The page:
The Topline: A little above average on climate awareness
Welcome to The Topline, a weekly roundup of the big numbers driving the Minnesota news cycle, as well as the smaller ones that you might have missed. This week: Minnesotans’ climate views; Monarch butterfly mortality; Minneapolis housing supply; historically low snow cover; and “boneless chicken wings”.
Minnesotans slightly above average on climate change
The latest data from the Yale Program on Climate Change Communication shows that 73% of Minnesotans say global warming is happening, up from a hair over 60% back in 2010. This is nothing to be particularly proud of, as the truth of the warming climate should be apparent to anybody with a thermometer and the ability to remember what things were like as recently as several years ago.
It should come as no surprise that agreement with the scientific consensus on global warming is highest in the Twin Cities, with readings over 80% in Hennepin and Ramsey counties. And it’s lowest in parts of greater Minnesota, with Big Stone County clocking in at a paltry 60%.
Minnesotans report being slightly more worried than average about the effects of global warming overall, while less concerned with its effects on themselves personally, probably due in part to the perception that we’ll be somewhat insulated from the worst of it. They say that corporations and individual citizens need to do more to address warming, and put slightly less of an onus on politicians at the state or federal level, even though we’ll need significant changes to energy, agriculture and transportation law and policy to make any progress.
When it comes to statewide averages, at least we have a better grasp on things than people in North Dakota, where only 60% say global warming is happening. The influence of the state’s powerful oil and gas industry may have something to do with it.
A bad year for overwintering monarch butterflies
Every year, millions of monarch butterflies migrate from their summer range in the United States to their wintering grounds in Mexico. An annual survey of those overwintering monarchs finds that their numbers are critically low this year, falling to under one-sixth of what researchers say is necessary to sustain a healthy population.
Severe drought in October and November appears to be the primary culprit: “Monarchs entering Mexico from Texas in October encountered severe to extreme drought conditions along most of the pathway to the overwintering sites,” according to MonarchWatch, a monitoring program at the University of Kansas.
Scientists like to see overwintering eastern monarchs cover at least six hectares of forest area in the region of Mexico they survey, according to the St. Paul-based Monarch Joint Venture. The data show this usually wasn’t a problem for most of the 90s and early 2000s, when overwintering flocks covered as much as 18 hectares of forest.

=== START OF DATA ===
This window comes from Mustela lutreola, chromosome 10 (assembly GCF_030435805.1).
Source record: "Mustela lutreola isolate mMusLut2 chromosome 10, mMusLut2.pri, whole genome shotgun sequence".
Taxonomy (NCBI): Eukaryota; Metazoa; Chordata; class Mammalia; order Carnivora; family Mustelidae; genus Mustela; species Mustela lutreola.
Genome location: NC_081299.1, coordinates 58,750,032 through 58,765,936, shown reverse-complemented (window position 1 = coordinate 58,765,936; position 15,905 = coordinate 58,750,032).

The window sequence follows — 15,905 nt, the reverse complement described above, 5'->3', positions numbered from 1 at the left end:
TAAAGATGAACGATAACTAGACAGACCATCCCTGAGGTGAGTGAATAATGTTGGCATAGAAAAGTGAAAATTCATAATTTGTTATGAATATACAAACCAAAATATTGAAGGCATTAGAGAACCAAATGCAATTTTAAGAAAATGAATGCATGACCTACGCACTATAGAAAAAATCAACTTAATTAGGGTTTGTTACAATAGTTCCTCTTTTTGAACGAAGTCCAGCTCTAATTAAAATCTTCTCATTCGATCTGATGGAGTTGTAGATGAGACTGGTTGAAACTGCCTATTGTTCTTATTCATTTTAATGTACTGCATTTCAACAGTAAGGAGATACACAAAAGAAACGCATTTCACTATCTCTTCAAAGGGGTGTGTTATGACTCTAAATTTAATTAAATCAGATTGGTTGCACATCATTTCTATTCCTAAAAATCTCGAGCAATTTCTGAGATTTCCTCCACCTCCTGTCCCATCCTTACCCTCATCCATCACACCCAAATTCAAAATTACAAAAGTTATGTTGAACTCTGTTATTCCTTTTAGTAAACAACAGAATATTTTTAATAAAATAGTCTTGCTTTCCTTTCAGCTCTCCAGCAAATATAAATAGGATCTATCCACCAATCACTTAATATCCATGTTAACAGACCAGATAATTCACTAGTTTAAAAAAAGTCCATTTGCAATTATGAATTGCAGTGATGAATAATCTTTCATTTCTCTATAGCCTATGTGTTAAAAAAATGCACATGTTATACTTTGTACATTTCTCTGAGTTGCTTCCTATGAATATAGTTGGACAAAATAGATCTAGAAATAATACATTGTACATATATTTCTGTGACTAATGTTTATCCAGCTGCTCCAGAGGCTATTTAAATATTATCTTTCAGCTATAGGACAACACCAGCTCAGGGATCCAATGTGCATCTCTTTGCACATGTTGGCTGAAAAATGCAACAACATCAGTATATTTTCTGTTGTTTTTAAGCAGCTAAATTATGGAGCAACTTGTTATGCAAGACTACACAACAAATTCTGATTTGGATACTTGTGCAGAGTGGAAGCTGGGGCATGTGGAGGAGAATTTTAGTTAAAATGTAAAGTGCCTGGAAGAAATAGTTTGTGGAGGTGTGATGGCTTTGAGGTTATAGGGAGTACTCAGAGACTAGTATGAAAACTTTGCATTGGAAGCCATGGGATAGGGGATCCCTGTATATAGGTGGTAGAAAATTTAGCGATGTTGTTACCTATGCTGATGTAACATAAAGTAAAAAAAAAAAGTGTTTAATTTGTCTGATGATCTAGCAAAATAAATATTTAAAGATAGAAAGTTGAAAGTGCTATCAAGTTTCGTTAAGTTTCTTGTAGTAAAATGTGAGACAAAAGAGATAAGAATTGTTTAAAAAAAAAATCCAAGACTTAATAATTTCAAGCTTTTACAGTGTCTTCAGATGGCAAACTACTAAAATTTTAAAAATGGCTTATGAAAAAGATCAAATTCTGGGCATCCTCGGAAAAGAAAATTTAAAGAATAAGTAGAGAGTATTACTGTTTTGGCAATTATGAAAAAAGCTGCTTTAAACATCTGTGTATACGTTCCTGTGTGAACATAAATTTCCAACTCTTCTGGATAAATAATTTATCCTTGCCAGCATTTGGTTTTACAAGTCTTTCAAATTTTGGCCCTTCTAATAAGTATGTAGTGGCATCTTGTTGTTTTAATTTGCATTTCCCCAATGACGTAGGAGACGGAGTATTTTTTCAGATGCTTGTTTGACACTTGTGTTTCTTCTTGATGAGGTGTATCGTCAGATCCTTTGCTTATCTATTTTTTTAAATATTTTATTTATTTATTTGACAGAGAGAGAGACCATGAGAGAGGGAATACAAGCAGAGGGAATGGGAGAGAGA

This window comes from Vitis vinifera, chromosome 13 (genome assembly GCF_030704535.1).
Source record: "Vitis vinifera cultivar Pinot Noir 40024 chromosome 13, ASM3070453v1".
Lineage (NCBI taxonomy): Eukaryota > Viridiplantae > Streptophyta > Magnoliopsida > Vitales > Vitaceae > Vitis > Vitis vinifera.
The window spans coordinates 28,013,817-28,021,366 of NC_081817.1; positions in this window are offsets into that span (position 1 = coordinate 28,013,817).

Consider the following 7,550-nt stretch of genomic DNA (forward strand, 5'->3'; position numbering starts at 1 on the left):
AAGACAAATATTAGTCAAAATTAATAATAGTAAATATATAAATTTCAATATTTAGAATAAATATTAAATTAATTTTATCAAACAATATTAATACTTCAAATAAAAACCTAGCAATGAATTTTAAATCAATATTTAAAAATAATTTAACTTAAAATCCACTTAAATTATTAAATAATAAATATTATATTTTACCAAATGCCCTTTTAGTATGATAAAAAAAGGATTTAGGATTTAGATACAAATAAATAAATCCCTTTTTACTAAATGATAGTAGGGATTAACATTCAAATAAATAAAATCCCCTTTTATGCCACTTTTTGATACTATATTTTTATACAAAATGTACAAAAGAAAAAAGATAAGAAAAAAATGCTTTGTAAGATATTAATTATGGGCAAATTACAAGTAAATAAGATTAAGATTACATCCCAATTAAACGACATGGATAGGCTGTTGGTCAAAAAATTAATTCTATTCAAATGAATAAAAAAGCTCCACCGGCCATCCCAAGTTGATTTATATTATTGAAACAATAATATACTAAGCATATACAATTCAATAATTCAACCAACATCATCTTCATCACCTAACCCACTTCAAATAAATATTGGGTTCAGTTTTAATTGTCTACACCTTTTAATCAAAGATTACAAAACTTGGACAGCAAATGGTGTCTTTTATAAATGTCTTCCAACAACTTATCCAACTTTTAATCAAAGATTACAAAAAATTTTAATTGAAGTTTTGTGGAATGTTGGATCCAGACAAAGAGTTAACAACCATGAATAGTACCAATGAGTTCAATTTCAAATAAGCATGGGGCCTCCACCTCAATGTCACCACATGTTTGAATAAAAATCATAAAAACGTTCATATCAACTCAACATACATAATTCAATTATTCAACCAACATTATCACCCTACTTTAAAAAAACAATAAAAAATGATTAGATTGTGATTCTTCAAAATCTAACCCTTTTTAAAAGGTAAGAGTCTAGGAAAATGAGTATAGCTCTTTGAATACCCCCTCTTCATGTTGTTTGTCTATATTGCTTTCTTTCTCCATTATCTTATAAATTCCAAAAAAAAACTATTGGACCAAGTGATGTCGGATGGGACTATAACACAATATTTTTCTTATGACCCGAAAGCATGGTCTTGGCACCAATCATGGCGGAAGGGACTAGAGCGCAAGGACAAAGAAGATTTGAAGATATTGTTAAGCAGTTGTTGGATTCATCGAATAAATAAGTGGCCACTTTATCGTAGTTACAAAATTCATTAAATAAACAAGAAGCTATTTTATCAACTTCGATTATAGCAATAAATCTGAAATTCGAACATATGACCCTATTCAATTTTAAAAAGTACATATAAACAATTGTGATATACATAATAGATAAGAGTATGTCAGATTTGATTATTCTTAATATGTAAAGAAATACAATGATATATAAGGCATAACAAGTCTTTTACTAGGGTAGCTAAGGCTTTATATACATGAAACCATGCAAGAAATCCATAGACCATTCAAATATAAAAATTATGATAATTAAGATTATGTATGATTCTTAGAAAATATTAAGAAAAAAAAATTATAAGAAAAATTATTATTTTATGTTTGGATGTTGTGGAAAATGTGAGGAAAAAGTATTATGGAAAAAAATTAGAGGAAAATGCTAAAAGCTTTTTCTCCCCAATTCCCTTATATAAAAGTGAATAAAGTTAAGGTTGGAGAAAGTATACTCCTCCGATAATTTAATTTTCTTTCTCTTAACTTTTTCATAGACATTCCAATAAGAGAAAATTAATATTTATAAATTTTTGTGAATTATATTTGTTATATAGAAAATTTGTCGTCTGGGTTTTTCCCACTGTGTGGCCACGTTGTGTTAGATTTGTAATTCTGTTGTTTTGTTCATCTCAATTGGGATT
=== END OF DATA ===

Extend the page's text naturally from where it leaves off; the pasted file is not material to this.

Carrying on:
But the trend since then has been steadily downward. This year’s reading of 0.9 hectares is the second-lowest in 30 years of record-keeping.
Minneapolis has lots of lots
Or rather it has an adequate supply of lots to build new housing on, according to an analysis by real estate analytics company Zonda. That might not seem like a big deal, but Minneapolis is one of just four cities in Zonda’s survey that have adequate lot capacity. Most places are what they call “significantly undersupplied,” which means it’s more difficult (read: more expensive) to build homes there.
The Twin Cities have added thousands of new housing units and made aggressive policy changes, like eliminating parking minimums, to increase supply and help keep housing costs low.
Historically low snow cover across most of the state
The latest snow depth data from the Department of Natural Resources showed that there were effectively zero inches across the vast majority of the state as of February 8. Much of the state currently has the least amount of snow there’s ever been at the beginning of February, although a return to colder weather may change things.
Here’s a fun aerial photo from earlier this week of the Welch Village Ski Area in Goodhue County, showing an oasis of man made snow surrounded by a desert of barren snowless ground.
Minnesotans prefer fake chicken wings to the real thing, according to B-Dubs
Sales data from restaurant chain Buffalo Wild Wings shows that Minnesotans — like many in the Midwest — opted for “boneless chicken wings” over the traditional bone-in variety during the last Super Bowl.
“Boneless wings” are made by taking meat from other parts of the chicken, like the breast or thighs, covering it with bread, and frying it. They’re chicken nuggets, in other words, and chicken nuggets are food for children, not for people old enough to purchase alcohol.
One guy actually sued Buffalo Wild Wings over their “boneless wings”, claiming their marketing was deceptive. Don’t get bamboozled: You owe it to yourself to get the real thing this year.